U.S. universities foster "a culture that fundamentally discriminates against women," says a new report by the National Academies on the status of women in academic science and engineering. Beyond Bias and Barriers: Fulfilling the Potential of Women in Academic Science and Engineering cites research demonstrating that women are paid less, promoted more slowly, bypassed for honors, and subjected to implicit gender bias from both their male and female colleagues. (Read more.)

A new book in the library might help women address those inequities: Success Strategies for Women in Science - a Portable Mentor. Edited by Peggy A. Pritchard, it was received Sept. 18 and is now on the new book shelf.

Also on the new book shelf is a volume of advice for succeeding beyond the academy: Alternative careers in science - leaving the ivory tower / edited by Cynthia Robbins-Roth. There are many other intriguing titles as well. Check out the new book shelf or browse online.

Thursday, September 07, 2006

OhioLINK Welcomes You to a New School Year

We are part of the amazing and bountiful consortium, OhioLINK. All Oberlin students, staff and faculty have access to this fantastic state-wide collection and superb services. This Welcome to Students from OhioLINK tells more!

It's a partnership.
OhioLINK works with Oberlin College Library to provide you with the books, articles, music, multimedia and other information you need to be successful in your studies. Check out the OhioLINK video, brochure (pdf), or news site for more info.

Research at all hours of the day.
Use the library’s Web site or the OhioLINK site anytime, anywhere to access 45 million library books and other items, millions of electronic journal articles, thousands of e-books, hundreds of educational videos and multimedia. Read more about off-campus access.

Jump start your assignment.
Try Quick Search @ OhioLINK to search multiple library databases at the same time. Quick Search will help you quickly find articles, books and other materials that are acceptable for class and research. For more quick tips on finding books and articles, choosing a database or citing a source, visit OhioLINK's tips for students page.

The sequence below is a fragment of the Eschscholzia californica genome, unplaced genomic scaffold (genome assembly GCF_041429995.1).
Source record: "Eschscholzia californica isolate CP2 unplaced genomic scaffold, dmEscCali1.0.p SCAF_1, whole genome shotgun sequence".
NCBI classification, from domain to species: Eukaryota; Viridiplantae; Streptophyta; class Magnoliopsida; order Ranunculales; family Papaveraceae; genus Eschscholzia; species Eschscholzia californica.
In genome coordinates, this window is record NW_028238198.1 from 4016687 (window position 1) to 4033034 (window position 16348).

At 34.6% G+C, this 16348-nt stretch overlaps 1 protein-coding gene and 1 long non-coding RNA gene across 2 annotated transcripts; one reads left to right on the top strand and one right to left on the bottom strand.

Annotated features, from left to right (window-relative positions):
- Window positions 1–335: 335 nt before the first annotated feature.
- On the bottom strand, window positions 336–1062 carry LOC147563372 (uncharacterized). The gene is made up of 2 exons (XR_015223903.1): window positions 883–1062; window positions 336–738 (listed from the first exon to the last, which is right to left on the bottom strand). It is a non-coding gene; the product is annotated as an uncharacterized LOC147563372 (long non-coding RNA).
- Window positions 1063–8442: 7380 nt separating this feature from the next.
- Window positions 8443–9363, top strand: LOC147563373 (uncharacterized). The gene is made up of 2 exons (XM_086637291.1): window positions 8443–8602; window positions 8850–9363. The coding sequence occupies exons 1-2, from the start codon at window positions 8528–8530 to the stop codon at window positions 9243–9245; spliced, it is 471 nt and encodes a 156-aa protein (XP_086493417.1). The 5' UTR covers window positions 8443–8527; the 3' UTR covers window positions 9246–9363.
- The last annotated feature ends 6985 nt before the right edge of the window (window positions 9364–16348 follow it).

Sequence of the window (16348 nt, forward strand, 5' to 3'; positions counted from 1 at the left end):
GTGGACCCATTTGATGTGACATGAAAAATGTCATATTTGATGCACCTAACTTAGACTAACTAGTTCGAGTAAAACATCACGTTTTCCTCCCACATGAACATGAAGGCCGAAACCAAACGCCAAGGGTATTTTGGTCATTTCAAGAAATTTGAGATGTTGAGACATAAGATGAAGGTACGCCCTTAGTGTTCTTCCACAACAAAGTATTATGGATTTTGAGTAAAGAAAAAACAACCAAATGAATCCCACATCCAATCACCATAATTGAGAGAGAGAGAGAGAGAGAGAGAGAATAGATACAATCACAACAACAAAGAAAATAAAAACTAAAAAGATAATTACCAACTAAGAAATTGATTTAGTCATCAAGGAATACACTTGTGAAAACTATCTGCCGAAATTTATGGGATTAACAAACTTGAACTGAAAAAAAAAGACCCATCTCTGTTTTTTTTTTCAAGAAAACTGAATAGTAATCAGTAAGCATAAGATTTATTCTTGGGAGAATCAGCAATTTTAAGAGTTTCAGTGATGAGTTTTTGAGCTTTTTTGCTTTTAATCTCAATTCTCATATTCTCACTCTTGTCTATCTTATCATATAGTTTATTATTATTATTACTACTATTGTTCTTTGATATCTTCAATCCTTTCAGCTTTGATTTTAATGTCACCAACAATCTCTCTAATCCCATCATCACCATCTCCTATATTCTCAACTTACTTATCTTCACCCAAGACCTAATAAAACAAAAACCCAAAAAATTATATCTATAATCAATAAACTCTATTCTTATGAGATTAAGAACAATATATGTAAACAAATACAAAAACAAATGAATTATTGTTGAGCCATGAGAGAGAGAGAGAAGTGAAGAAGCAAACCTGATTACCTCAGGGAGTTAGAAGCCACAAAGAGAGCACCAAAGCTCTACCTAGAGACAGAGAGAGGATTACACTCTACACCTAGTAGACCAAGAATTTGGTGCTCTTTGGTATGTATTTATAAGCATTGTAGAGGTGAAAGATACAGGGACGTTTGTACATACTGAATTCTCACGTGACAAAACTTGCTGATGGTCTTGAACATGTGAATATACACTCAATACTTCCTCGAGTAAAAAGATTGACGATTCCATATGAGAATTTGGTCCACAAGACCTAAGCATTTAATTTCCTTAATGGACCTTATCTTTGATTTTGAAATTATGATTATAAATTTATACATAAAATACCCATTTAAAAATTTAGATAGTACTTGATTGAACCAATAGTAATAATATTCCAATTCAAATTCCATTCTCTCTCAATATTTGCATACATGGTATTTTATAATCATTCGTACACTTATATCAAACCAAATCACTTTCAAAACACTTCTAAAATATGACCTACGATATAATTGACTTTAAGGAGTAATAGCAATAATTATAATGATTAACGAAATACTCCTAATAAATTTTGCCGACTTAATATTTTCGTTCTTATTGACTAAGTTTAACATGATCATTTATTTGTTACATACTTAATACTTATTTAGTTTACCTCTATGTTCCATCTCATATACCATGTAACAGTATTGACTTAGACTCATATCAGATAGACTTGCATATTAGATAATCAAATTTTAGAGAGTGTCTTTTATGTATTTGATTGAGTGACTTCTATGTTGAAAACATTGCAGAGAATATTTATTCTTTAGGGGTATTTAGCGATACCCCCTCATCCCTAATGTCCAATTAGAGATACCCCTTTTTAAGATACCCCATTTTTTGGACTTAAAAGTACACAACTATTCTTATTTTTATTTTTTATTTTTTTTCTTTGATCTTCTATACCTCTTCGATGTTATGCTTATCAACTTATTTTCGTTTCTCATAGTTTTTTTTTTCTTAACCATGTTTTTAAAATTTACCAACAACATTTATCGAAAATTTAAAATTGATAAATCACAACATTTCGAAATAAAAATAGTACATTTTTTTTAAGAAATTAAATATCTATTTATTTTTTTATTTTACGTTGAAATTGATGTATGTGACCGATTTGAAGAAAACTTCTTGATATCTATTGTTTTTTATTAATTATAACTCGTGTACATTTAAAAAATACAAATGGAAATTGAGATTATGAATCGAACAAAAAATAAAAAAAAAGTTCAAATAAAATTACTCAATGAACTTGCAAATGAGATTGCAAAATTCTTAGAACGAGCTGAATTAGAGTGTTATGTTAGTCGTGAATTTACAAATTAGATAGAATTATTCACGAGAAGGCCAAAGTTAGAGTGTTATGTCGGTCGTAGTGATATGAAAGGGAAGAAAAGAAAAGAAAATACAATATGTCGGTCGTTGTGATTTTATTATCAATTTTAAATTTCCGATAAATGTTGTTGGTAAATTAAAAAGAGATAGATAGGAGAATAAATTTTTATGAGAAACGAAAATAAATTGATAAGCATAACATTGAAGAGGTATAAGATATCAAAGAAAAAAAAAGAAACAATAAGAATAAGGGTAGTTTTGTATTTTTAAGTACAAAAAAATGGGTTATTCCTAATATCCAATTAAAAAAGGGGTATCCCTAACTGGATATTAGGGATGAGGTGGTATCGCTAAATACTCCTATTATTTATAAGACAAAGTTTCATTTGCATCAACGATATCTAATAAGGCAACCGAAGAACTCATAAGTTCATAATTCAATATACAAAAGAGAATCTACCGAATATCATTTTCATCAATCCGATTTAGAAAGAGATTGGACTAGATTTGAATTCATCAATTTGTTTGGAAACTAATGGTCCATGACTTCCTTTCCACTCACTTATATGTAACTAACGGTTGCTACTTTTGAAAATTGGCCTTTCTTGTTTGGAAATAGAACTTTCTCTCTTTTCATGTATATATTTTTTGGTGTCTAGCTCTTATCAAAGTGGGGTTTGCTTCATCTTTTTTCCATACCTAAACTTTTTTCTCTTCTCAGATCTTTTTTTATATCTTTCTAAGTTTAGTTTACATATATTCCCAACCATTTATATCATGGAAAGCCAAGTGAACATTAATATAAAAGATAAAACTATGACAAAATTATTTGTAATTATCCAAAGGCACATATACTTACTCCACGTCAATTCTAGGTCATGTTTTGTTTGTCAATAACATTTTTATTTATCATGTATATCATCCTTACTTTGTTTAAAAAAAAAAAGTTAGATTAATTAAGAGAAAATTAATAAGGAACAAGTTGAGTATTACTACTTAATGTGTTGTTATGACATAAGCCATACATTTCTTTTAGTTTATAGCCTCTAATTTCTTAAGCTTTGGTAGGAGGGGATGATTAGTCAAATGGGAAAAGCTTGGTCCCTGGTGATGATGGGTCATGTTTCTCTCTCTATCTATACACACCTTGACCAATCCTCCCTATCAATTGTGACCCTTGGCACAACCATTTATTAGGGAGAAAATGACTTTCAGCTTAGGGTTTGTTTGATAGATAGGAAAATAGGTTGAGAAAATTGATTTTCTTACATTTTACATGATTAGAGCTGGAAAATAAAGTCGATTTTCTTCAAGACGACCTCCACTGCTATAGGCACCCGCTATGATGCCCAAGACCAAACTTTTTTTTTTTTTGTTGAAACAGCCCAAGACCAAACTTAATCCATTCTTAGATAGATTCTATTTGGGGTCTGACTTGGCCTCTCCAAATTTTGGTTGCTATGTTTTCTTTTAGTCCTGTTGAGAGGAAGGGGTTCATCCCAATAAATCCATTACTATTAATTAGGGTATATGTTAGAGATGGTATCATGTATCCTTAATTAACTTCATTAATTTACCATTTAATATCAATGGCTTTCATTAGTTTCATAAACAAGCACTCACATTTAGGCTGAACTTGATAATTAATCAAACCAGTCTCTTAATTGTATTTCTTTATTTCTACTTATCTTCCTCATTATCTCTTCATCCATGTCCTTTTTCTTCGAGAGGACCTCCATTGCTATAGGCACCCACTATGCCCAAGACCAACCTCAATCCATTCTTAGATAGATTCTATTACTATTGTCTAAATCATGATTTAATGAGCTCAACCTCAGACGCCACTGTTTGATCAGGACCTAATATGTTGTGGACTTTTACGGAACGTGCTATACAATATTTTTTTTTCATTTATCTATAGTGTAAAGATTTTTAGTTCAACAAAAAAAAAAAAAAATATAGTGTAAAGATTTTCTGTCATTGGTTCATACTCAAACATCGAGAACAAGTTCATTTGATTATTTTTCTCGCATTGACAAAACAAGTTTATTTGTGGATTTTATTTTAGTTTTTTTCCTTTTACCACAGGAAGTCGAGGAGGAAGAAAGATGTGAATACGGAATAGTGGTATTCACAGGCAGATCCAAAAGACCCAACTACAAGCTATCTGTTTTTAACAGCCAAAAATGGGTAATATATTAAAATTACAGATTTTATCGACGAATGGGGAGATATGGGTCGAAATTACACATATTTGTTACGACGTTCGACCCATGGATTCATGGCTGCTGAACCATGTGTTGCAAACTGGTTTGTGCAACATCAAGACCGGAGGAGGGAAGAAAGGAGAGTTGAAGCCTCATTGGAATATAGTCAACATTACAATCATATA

For all sciences, ISI's Science Citation Index is a great place to begin.

Chat with us! Or IM, email... or come to the library (it's a great place to be).
If you need help finding something, getting started with your research, or you have any questions, chat with an OhioLINK librarian online or visit the science library contact us page.

Tuesday, September 05, 2006

Find a Carrel to Park Your Stuff and Study

Study carrels are available in the science library. Any student is welcome to apply to have a carrel all semester; assignments will be made on September 11 to those who apply between now and then. We'll continue assigning carrels throughout semester, as longs as they are open, but those with the best view of north quad get requested early! More info and application form.

Tuesday, August 29, 2006

Welcome! to all New and Returning Students.

We are still in the midst of shifting the collection and removing boxes of journals that are leaving the library - but the computers are all accessible and it is relatively easy to find whatever you need. A shipment of new books has arrived just in time to welcome all new and returning students. Come in and browse when your orientation schedule brings you through the science center!

Among the new books are Stephen Hawking's A Briefer History of Time and a visually remarkable book by David Attenborough, Life in the Undergrowth. It is full of incredible photographs of invertebrates of every description, in the act of preying on other creatures, devouring vegetation, mating, caring for larva, building nests and traps - quite a stunning collection. It complements nicely Naskrecki's The Smaller Majority, also in the science library.

Thursday, August 03, 2006

The Collection is on Wheels! From Mudd to Science

A professional moving company is in the midst of moving 297 shelves or 891 linear feet of science related materials from the main library in Mudd to the science library. More than half of the material comes from the collection on Mudd's 4th level, and increases the number of volumes we already have in the the Q, S, and T classes of the Library of Congress classification. Items classed in Q include general science, science education and biography, philosophy and history of science, and social aspects of science. It's a fascinating, interdisciplinary collection, from Aristotle's Physics to Sisters in science: conversations with black women scientists about race, gender, and their passion for science.

A significant number of the "Q books" are devoted to systems science, artificial intelligence, cybernetics, and older writings (1980s!) on machine theory; e.g., The Recursive Universe: cosmic complexity and the limits of scientific knowledge.